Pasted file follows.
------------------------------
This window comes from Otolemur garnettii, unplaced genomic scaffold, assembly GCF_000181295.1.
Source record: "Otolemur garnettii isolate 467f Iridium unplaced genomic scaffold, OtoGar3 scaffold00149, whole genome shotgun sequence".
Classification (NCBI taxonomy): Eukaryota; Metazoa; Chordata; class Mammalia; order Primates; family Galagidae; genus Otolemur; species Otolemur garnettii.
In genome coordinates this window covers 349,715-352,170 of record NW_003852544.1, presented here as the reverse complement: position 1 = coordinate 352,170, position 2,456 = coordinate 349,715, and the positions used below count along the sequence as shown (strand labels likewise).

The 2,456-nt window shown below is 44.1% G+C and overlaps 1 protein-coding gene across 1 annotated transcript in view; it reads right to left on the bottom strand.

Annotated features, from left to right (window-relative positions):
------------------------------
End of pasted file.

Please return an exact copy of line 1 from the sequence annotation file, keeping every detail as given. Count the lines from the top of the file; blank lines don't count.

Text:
This window comes from Otolemur garnettii, unplaced genomic scaffold, assembly GCF_000181295.1.